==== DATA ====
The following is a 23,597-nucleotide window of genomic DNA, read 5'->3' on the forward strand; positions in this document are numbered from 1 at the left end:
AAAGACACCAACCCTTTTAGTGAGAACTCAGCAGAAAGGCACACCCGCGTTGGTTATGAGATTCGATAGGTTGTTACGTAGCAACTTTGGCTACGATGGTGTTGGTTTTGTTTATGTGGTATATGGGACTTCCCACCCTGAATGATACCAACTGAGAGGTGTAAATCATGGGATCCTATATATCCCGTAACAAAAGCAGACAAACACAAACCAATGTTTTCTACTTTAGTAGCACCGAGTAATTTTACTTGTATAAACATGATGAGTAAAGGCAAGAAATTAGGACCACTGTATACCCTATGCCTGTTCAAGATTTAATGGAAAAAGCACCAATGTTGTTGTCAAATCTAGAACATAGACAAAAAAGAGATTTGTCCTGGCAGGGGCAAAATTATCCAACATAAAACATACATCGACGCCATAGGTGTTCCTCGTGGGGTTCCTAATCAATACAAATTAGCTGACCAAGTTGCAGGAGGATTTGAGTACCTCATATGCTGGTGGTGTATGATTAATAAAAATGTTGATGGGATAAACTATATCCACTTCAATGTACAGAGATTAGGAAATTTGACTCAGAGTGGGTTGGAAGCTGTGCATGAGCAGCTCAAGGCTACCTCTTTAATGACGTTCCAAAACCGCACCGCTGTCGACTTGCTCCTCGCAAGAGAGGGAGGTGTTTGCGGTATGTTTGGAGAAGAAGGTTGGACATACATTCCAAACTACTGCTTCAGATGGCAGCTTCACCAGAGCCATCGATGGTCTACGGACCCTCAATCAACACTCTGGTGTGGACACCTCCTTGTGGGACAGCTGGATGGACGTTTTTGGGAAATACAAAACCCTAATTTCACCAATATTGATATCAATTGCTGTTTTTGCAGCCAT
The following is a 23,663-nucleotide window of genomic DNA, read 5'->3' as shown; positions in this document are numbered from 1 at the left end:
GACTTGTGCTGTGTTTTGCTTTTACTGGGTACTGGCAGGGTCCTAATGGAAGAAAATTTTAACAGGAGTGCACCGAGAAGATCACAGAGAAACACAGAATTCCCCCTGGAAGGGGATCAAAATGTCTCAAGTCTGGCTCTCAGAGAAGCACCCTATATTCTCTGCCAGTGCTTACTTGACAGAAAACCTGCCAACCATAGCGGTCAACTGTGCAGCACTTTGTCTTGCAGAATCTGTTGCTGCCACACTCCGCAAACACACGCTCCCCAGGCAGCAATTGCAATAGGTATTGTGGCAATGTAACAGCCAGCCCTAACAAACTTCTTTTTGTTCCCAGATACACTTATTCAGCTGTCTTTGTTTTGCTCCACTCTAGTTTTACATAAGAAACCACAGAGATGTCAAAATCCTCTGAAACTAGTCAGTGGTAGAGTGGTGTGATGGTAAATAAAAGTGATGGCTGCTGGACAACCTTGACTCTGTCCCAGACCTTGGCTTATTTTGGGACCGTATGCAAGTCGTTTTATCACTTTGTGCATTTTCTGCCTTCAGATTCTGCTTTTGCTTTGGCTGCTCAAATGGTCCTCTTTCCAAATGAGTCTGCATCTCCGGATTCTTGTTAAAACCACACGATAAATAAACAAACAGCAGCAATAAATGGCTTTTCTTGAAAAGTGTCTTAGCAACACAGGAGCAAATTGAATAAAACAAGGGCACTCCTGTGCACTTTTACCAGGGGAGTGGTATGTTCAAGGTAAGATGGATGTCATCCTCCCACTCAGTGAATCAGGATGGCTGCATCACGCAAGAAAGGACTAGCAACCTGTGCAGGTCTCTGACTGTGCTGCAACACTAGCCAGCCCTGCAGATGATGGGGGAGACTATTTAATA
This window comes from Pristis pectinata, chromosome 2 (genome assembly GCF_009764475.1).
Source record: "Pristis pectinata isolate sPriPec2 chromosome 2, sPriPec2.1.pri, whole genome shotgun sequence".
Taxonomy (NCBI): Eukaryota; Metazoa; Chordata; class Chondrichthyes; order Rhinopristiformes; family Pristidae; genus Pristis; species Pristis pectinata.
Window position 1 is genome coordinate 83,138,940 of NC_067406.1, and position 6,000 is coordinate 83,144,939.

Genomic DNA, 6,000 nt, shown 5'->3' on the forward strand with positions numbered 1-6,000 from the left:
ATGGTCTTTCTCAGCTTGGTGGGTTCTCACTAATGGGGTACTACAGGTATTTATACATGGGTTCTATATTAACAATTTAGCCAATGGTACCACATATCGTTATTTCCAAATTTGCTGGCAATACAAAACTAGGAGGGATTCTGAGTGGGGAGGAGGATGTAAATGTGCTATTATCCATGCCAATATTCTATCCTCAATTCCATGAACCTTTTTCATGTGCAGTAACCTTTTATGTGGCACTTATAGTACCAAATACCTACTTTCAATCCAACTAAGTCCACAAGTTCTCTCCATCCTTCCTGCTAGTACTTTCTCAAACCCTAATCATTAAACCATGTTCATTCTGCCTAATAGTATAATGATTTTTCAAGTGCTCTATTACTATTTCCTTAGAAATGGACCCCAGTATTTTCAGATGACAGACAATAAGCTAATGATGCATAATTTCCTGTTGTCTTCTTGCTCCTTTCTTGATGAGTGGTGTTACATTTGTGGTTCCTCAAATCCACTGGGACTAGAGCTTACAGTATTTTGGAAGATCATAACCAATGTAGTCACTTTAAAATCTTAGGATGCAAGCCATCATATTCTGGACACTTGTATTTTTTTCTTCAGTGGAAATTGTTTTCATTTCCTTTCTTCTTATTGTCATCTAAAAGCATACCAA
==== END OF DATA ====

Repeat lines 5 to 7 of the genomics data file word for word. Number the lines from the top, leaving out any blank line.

This window comes from Pristis pectinata, chromosome 2 (genome assembly GCF_009764475.1).
Source record: "Pristis pectinata isolate sPriPec2 chromosome 2, sPriPec2.1.pri, whole genome shotgun sequence".
Taxonomy (NCBI): Eukaryota; Metazoa; Chordata; class Chondrichthyes; order Rhinopristiformes; family Pristidae; genus Pristis; species Pristis pectinata.